The .44 magnum sixgun

Originally published at: THE .44 MAGNUM SIXGUN – SIXGUNS

The .44 Magnum is now well into its fifth decade and it seems good to

look back at the history of this excellent, even all-around sixgun load

and some of the fine guns that have been made and are still being made

for the big forty-four.

If you are not a reader of Elmer Keith I would suggest that you become
one. It is impossible to discuss the .44 Magnum without him. For much of
his life Elmer was way ahead of his time. His books on sixguns, SIXGUN
CARTRIDGES & LOADS (1936) and SIXGUNS (1955, 2nd Edition 1961) are
still viable and still make good reading. His features and columns in AMERICAN
RIFLEMAN in the 1920’s through the 1950’s, and GUNS and GUNS & AMMO
from the 1950’S until the time of his stroke in 1981, still make fascinating
reading. As Keith closed his book SIXGUNS in 1955, he said: "We desperately
need a modern up-to-date, full-powered factory loaded .44 Special–the
King of all Handgun Cartridges." Keith was right, but it would not
be his .44 Special load but a totally new cartridge.

For thirty years Keith had been writing about his heavy handloads used
in .44 Special sixguns, namely Smith & Wesson TripleLocks, and Model
1926 Targets, and in Colt Single Actions. His standard load was 18.5 grains
of #2400 and his 250 grain Lyman #429421 bullet loaded over standard primers
in balloon head cases. This load was changed to 17.0 grains of #2400
with the advent of modern solid head brass. Both loads give around 1200
feet per second from seven and one-half inch barreled sixguns.

For those same thirty years Keith had been trying to convince ammunition
manufacturers to bring out his 250 grain/1200 feet per second .44 Special
load but to no avail. Product liability is nothing new and they were afraid
that someone would blow an old .44 Special apart. Elmer claimed there would
be no problem with any Colt or S&W heavy frame sixgun, as he had been
shooting this load in pre- World War II sixguns for years. It was my good
fortune to inspect and unload many of Elmer’s sixguns after his death in
1984. I was able to lovingly fondle all the sixguns we had seen in pictures
in magazine articles and books for so many years. None of the .44 Special
TripleLocks, Model 1926’s, Model 1950’s, or Colt Single Actions showed
any evidence of `shooting loose" by any means.

One person that did listen to Keith was Carl Hellstrom, president of
S&W in the 1950’s. He showed interest in Elmer’s pet load and discussed
the prospect of a new forty-four sixgun with him. Who would supply the
ammunition? Only with the dawn of silhouetting and the explosion of handgun
hunting would we see firearms being produced without factory ammunition
available. Hellstrom went to Remington and they agreed to supply the ammo
if Smith & Wesson would supply the sixgun. Remington produced the first
lot of ammunition in 1954. The new ammunition was one-eighth inch longer
than the .44 Special, and this was done so it would not chamber in .44
Special sixguns. This had to be done since this was not Elmer’s .44 Special
load but truly a full-house big bore Magnum load. Please note carefully:
Keith did not invent the .44 Magnum as others have stated. He simply lead
the way with his .44 Special load and the ink he gave it for so many years.

Smith rechambered four 1950 Target .44 Specials for the new round in
1954. These were standard .44 Specials except for the rechambering and
specially heat treated cylinders. Remington received one of the "new"
revolvers for testing and it was soon obvious that the thirty-nine ounce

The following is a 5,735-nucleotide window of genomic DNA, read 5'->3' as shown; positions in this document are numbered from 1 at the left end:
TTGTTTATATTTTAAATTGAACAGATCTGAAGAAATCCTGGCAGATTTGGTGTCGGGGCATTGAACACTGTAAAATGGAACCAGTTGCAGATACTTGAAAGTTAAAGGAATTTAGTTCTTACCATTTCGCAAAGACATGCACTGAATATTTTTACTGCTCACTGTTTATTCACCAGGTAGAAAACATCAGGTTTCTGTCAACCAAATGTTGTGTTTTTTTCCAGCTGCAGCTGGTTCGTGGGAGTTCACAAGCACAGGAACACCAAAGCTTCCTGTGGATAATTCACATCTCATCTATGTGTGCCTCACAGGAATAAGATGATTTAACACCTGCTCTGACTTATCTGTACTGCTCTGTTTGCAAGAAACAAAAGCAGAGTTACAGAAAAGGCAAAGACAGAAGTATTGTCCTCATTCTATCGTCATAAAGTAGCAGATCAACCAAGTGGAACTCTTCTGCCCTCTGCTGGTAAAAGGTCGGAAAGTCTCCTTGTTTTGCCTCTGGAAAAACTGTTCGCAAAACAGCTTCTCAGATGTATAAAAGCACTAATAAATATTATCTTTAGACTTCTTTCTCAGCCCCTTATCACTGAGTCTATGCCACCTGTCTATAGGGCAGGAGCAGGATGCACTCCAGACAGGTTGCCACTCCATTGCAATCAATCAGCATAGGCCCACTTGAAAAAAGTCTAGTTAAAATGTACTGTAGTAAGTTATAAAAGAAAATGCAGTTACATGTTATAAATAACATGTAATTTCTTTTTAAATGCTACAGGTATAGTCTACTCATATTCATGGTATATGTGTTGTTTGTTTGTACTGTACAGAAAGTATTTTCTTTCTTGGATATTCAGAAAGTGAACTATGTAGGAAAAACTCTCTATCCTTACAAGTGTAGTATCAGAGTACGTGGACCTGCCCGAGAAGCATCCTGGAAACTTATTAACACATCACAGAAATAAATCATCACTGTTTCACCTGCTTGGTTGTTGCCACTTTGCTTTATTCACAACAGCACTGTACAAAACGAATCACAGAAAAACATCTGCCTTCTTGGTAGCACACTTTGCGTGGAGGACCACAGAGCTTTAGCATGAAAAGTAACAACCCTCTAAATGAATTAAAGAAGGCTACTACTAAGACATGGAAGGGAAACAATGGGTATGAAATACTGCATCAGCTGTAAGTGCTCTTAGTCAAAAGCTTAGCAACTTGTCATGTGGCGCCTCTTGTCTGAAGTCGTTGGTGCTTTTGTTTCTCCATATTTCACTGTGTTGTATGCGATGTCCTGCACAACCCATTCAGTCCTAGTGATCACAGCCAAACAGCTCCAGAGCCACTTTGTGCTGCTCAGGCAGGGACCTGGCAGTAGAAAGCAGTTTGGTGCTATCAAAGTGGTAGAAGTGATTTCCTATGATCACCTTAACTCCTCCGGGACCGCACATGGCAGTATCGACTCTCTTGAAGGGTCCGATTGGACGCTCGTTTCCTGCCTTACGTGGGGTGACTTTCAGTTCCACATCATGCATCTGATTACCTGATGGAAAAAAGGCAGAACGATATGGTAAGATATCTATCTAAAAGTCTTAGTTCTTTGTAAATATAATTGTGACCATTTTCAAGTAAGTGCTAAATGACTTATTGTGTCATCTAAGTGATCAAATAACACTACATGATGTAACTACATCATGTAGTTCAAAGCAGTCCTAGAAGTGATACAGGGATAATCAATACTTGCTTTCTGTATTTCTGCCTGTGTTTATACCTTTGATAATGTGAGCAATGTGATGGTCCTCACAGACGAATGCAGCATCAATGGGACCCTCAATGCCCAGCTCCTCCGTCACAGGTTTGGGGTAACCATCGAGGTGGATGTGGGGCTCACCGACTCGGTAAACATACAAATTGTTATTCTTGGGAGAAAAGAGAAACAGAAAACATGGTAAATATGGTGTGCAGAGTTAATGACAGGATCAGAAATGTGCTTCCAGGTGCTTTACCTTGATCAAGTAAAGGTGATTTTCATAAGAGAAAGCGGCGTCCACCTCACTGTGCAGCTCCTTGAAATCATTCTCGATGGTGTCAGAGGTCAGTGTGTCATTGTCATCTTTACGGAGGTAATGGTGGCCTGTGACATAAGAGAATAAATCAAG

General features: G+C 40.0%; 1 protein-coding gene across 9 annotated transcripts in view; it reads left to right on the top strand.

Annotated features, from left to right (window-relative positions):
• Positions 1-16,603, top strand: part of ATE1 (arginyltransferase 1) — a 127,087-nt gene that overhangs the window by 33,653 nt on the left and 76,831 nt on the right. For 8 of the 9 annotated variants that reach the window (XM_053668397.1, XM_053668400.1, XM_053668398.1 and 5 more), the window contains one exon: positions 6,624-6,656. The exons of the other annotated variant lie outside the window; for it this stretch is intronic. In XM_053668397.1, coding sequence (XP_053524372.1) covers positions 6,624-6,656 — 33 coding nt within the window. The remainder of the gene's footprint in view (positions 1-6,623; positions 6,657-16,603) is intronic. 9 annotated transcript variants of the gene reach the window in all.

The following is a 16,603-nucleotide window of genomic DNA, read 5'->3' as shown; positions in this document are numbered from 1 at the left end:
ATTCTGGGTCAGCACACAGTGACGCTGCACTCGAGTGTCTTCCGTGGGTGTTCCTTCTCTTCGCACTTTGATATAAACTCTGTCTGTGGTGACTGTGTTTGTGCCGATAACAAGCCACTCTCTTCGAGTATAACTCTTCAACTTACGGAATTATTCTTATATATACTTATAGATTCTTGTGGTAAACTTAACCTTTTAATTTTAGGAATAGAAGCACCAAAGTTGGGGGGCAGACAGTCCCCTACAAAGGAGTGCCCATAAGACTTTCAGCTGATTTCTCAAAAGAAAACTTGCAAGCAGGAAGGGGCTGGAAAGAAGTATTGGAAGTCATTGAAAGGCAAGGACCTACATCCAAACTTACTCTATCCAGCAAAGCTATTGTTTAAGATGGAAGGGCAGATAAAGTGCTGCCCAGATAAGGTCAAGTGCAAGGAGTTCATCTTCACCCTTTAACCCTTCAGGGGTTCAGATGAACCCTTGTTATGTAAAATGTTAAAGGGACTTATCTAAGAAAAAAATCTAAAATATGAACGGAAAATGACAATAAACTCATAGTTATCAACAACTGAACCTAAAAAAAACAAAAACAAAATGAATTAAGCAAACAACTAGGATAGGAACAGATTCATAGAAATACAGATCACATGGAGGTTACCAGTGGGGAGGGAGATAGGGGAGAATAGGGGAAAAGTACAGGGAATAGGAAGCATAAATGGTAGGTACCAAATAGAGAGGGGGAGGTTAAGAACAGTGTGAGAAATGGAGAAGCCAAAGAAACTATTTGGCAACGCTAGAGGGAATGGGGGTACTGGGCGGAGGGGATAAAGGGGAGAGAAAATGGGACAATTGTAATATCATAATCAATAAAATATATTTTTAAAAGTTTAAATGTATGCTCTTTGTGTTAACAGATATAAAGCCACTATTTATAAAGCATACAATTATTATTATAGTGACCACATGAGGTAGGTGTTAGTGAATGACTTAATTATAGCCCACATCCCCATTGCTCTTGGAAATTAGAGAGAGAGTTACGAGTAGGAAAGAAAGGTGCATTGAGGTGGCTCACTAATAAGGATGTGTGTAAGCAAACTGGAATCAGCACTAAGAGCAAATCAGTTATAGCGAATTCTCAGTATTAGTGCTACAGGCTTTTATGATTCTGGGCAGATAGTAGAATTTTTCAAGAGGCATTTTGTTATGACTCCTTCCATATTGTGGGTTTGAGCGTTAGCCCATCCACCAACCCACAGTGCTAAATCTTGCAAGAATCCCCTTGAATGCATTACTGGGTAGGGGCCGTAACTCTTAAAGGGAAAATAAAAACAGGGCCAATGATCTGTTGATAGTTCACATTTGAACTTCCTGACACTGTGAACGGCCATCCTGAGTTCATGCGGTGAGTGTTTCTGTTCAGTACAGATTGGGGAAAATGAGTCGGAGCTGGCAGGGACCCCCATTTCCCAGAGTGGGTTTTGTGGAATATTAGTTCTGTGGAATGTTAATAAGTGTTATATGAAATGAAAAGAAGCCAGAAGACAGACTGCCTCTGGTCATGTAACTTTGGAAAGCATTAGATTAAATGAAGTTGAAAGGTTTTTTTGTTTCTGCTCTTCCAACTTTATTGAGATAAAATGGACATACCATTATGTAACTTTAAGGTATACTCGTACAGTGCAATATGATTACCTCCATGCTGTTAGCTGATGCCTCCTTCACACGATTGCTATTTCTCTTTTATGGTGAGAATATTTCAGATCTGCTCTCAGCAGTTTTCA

weight of the .44 Target Model was definitely too light for the recoil
of the new .44 Special Magnum. Keith had asked for 1200 feet per second
and the new round was claimed to achieve 1500 feet per second plus!

To provide the desirable increase in weight, S&W introduced a sixgun
with a barrel that was .15" greater in diameter and a cylinder that
was .18" longer. This brought the weight of the six and one-half inch
barreled original .44 Magnum up to three pounds. Strangely enough, thirty-five
years later, a "new" .44 Magnum Mountain Pistol would be offered
with a .44 Special barrel!

By early 1955, tests were completed and Smith & Wesson began tooling
up to produce what at the time was known simply as the .44 Magnum. The
first factory revolver was completed on December 29, 1955 and shipped to
Remington. In January, the next two were completed and one went to the
NRA for testing by Major Hatcher and the other was shipped to Elmer Keith
in Salmon, Idaho. By the end of 1956 more than 3000 Smith & Wesson
.44 Magnums had been produced in the original six and one-half inch length
as well as the easy packin’ four-inch length. The eight and three-eighths
inch length would follow in 1958.

As a kid fresh out of high school, I fired one of the first four- inch
.44 sixguns that a local dealer rented out at six shots for fifty cents.
It was a real attention getter at his range and it certainly got my attention.
I fired it and said the recoil wasn’t bad. I lied!

Reporting in the AMERICAN RIFLEMAN for March of 1956, Major Hatcher
said: "In shooting the .44 Magnum, we found it advisable to use gloves,
as the recoil can only be described as severe. Without gloves, the checkering
hurts the hand, and the sharp edges of the cylinder latch are almost certain
to shave off bits of skin. After firing many heavy handloads in the .44
Special, we expected a heavy recoil with this ultra-powerful new cartridge.
At the first shot the gun rose up a bit, and the first reaction was that
it was not as bad as we had expected. Just about that time, however, we
suddenly experienced a sharp stinging sensation over the entire hand, as
though we were hitting a fast baseball with a cracked bat. I fired quite
a few shots with this gun, but I must honestly confess it is not an unmixed

Keith writing in the GUN DIGEST looked upon the .44 Magnum quite differently
than Major Hatcher. After all it was his baby. "The big gun is, I
would say, pleasant to shoot, and does not jar the hand as much as do my
heavy .44 Special loads from the much lighter four-inch barreled .44 Special
S&W guns. It is definitely not a ladies gun but I have known women
who would enjoy shooting it. The recoil has not bothered me in the slightest,
nor have several old sixgun men complained who have fired it extensively,
including Hank Benson and Don Martin. The recoil is not as severe as that